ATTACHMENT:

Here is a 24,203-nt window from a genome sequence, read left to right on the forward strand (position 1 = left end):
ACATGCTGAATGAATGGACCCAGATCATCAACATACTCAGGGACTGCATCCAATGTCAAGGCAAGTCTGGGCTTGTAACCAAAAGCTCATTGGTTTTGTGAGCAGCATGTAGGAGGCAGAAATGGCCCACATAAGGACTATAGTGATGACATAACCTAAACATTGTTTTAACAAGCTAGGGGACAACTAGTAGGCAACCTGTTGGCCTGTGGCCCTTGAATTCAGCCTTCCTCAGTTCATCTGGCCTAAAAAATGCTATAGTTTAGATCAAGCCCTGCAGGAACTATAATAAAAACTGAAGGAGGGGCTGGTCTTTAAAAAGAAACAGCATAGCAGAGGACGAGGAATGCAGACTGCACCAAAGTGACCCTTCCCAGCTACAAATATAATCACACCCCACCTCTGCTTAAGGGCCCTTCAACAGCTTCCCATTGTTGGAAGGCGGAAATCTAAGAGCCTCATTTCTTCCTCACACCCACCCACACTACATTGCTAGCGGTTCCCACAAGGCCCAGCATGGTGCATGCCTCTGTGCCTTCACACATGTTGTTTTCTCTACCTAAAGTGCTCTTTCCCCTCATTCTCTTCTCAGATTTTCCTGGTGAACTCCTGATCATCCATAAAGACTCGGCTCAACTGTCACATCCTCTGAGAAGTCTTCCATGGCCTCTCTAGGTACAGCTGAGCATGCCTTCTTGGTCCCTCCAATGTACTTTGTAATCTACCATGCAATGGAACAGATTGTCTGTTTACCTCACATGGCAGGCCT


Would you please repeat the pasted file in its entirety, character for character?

Here is a 24,203-nt window from a genome sequence, read left to right on the forward strand (position 1 = left end):
ACATGCTGAATGAATGGACCCAGATCATCAACATACTCAGGGACTGCATCCAATGTCAAGGCAAGTCTGGGCTTGTAACCAAAAGCTCATTGGTTTTGTGAGCAGCATGTAGGAGGCAGAAATGGCCCACATAAGGACTATAGTGATGACATAACCTAAACATTGTTTTAACAAGCTAGGGGACAACTAGTAGGCAACCTGTTGGCCTGTGGCCCTTGAATTCAGCCTTCCTCAGTTCATCTGGCCTAAAAAATGCTATAGTTTAGATCAAGCCCTGCAGGAACTATAATAAAAACTGAAGGAGGGGCTGGTCTTTAAAAAGAAACAGCATAGCAGAGGACGAGGAATGCAGACTGCACCAAAGTGACCCTTCCCAGCTACAAATATAATCACACCCCACCTCTGCTTAAGGGCCCTTCAACAGCTTCCCATTGTTGGAAGGCGGAAATCTAAGAGCCTCATTTCTTCCTCACACCCACCCACACTACATTGCTAGCGGTTCCCACAAGGCCCAGCATGGTGCATGCCTCTGTGCCTTCACACATGTTGTTTTCTCTACCTAAAGTGCTCTTTCCCCTCATTCTCTTCTCAGATTTTCCTGGTGAACTCCTGATCATCCATAAAGACTCGGCTCAACTGTCACATCCTCTGAGAAGTCTTCCATGGCCTCTCTAGGTACAGCTGAGCATGCCTTCTTGGTCCCTCCAATGTACTTTGTAATCTACCATGCAATGGAACAGATTGTCTGTTTACCTCACATGGCAGGCCT